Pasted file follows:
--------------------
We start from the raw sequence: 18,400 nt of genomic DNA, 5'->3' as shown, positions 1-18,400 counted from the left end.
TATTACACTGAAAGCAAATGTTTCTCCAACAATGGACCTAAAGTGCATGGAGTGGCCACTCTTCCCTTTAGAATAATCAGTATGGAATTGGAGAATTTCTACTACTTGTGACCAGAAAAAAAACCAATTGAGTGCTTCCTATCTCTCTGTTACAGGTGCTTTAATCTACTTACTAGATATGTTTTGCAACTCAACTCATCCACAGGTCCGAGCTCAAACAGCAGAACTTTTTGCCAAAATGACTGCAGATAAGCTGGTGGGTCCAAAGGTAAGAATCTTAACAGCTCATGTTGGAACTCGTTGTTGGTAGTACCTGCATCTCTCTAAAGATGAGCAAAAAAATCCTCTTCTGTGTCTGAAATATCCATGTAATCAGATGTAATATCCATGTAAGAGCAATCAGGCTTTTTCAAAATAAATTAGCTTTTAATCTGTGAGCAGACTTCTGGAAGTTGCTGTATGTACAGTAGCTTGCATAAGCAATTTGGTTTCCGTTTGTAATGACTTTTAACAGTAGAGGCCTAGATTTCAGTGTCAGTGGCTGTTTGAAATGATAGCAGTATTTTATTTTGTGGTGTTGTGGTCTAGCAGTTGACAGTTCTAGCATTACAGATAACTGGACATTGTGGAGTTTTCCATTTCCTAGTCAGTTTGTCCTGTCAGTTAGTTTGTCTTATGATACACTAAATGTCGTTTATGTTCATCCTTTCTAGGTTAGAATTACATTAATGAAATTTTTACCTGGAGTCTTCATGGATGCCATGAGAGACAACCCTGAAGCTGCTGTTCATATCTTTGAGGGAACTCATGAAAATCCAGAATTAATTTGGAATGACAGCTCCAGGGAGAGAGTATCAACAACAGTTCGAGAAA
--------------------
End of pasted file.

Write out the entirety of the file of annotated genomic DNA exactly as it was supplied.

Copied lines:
We start from the raw sequence: 18,400 nt of genomic DNA, 5'->3' as shown, positions 1-18,400 counted from the left end.
TATTACACTGAAAGCAAATGTTTCTCCAACAATGGACCTAAAGTGCATGGAGTGGCCACTCTTCCCTTTAGAATAATCAGTATGGAATTGGAGAATTTCTACTACTTGTGACCAGAAAAAAAACCAATTGAGTGCTTCCTATCTCTCTGTTACAGGTGCTTTAATCTACTTACTAGATATGTTTTGCAACTCAACTCATCCACAGGTCCGAGCTCAAACAGCAGAACTTTTTGCCAAAATGACTGCAGATAAGCTGGTGGGTCCAAAGGTAAGAATCTTAACAGCTCATGTTGGAACTCGTTGTTGGTAGTACCTGCATCTCTCTAAAGATGAGCAAAAAAATCCTCTTCTGTGTCTGAAATATCCATGTAATCAGATGTAATATCCATGTAAGAGCAATCAGGCTTTTTCAAAATAAATTAGCTTTTAATCTGTGAGCAGACTTCTGGAAGTTGCTGTATGTACAGTAGCTTGCATAAGCAATTTGGTTTCCGTTTGTAATGACTTTTAACAGTAGAGGCCTAGATTTCAGTGTCAGTGGCTGTTTGAAATGATAGCAGTATTTTATTTTGTGGTGTTGTGGTCTAGCAGTTGACAGTTCTAGCATTACAGATAACTGGACATTGTGGAGTTTTCCATTTCCTAGTCAGTTTGTCCTGTCAGTTAGTTTGTCTTATGATACACTAAATGTCGTTTATGTTCATCCTTTCTAGGTTAGAATTACATTAATGAAATTTTTACCTGGAGTCTTCATGGATGCCATGAGAGACAACCCTGAAGCTGCTGTTCATATCTTTGAGGGAACTCATGAAAATCCAGAATTAATTTGGAATGACAGCTCCAGGGAGAGAGTATCAACAACAGTTCGAGAAA